Confidence and Humility

Originally published 6/17/2018. Lead image by Chris & Karen Highland on Flickr.

If there’s one thing I’ve learned as a writer, it’s that word-choice can drastically change a person’s impression of a situation. If that person comes from the same culture as the writer, then the impact of the right word can be fairly predictable. For instance, here in the US, the word “confidence” is almost always viewed in a positive light. We tend to think of its opposite as something along the lines of “shyness”, “fear”, or “anxiety.” Something negative. But for every word in the English language, there is an equal and opposite word. In this case, opposite words that still have positive connotations: sincerity and humility.

In the US, rumor has it that confidence can gain you practically anything. Act confident all the time, and you will go far! But will you really?

​Below I explore the pros and cons of being confident and being humble.

There is a principle that the US sometimes overlooks in its quest for individuality (not that it’s a bad quest): humans accomplish far more together than they do individually. I’m not talking about group projects at school, I’m talking about building a space shuttle. Individuality has its place, but so does team work. And I think the extra emphasis on confidence comes from our emphasis on individuality.

Confidence: Confidence is for when you are trying to control or somehow work against others. Want to get into a restricted area where you don’t belong? Just walk in confidently and everything will turn out all right. Want to intimidate your enemies? CONFIDENCE. The point of confidence is to make others doubt themselves and to keep you from doubting yourself.

Confidence is also useful when you believe that you’re working against something. If you’re afraid to ask out your crush or perform in front of an audience, having confidence is quite useful. You’re afraid because you fear something is against you, and only you have the power to overcome it.

Humility:​ Few people analyze the uses of humility. I probably wouldn’t have if it hadn’t been for my upbringing. I was always taught to be courteous, humble, honest, and sincere. So why have I succeeded with those traits, even where those who instead employ confidence have failed? It’s because humans don’t always work against each other. Every day, when you’re crossing the street or calling the cable company or ordering coffee, you cooperate with others. I’ve tested out confidence, but I find that when I need help, humility is the way to go. When asking a professor to explain a problem, when trying to come to a logical agreement in a political discussion, or when hanging out with friends, it pays to be humble, to admit your mistakes, and to openly consider the point of view of others. Don’t agree that it would help with political discussions? Think again. Your partner, not your “opponent”, will  onlyconsider your point of view if it seems like you’re considering hers. Every day I watch politicians yell their views uncompromisingly, and I find that people tend to gravitate towards orators who concede flaws and openly look to improve their own points. But if you’re a salesman and your only job is to say that your product is good, that is the time to be confident. What about this “hanging out with friends” thing? I find that tension builds when people in a group view another person as “arrogant.” Someone who never admits her mistakes and completely ignores others who try to get a word in edgewise. If you’re in a political debate, by all means interrupt your competition. But be polite to those who you’re trying to get along with. Lost in an unfamiliar place? Speak your insecurities to someone, and she will come to your aid. But speak your insecurities to an enemy, and she will use it against you. There is a time and a place to be humble, and a time and a place to be confident.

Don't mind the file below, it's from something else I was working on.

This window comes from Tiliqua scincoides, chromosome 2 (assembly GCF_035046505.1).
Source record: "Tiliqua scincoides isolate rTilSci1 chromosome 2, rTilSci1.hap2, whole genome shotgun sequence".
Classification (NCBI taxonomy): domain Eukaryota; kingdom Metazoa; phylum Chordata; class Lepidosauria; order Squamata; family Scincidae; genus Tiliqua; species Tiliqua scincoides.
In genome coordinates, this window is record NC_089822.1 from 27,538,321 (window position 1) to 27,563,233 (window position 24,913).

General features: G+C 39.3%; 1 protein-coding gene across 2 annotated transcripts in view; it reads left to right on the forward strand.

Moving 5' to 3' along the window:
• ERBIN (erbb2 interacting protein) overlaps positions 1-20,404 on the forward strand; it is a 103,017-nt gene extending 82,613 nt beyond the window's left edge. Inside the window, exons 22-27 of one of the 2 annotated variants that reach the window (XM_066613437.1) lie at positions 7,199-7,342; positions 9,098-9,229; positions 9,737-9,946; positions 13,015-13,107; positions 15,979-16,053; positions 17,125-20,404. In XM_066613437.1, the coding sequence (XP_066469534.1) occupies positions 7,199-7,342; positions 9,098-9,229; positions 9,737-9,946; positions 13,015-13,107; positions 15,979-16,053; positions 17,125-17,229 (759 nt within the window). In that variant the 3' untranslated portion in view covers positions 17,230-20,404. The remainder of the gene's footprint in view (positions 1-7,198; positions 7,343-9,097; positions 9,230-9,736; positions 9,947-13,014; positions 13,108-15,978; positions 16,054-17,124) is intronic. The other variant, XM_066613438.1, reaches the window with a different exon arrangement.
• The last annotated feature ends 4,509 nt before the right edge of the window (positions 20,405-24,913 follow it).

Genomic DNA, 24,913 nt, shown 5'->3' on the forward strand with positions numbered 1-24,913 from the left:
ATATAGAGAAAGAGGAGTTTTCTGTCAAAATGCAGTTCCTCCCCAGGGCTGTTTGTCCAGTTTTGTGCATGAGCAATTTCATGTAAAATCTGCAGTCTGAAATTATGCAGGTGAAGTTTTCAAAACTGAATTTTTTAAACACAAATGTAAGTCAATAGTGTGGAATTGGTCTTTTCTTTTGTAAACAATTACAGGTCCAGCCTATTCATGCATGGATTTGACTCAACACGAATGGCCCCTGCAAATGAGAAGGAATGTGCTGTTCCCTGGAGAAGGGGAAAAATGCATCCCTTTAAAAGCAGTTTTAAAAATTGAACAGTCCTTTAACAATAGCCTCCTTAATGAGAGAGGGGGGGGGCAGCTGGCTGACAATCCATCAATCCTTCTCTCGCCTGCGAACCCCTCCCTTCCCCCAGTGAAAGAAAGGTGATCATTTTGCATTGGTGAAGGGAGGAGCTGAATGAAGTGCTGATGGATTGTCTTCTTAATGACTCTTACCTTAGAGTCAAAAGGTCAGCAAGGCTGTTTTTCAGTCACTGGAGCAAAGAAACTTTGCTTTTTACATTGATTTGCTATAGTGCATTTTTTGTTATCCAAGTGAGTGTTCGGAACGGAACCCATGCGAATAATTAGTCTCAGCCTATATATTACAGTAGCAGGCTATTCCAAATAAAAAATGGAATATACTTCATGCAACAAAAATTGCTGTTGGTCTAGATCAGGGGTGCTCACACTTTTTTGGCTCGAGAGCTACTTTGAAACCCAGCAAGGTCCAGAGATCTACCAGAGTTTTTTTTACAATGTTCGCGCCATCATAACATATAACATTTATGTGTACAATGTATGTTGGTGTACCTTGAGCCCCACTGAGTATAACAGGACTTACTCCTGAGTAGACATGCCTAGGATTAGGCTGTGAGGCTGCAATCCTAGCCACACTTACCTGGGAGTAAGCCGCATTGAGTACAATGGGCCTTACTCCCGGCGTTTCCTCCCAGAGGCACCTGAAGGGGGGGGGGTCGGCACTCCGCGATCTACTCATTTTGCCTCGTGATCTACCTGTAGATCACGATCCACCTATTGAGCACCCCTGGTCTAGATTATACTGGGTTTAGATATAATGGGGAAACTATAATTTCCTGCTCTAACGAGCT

The most important use of humility comes not from interacting with others, but from personal improvement. My Taekwondo instructors highly appreciate humility, because without admitting our own weaknesses, we never work to improve them. At a tournament, be confident in your performance, or else you may choke. But if you’re practicing for the tournament, be humble. Be insecure. Be paranoid. Don’t give into despair, but admit your faults and fix them. That’s how you improve your performance, your homework, your writing, yourself.

The connotation of words sometimes leads us astray. Would you rather “persevere” or be “fickle”? Obviously you’d pick the first. But those same words mean, respectively, to “be stubborn” or to “keep an open mind.” Now which one would you pick? The same applies to confidence and humility. Both have been recommended by famous/successful/iconic figures since humankind began speaking, and both are good strategies for getting ahead depending on where you are.

So the next time you’re asking someone out, instead of saying “You, me, dinner date!” try expressing your emotions and putting yourself out there. Be confident in your humility. 

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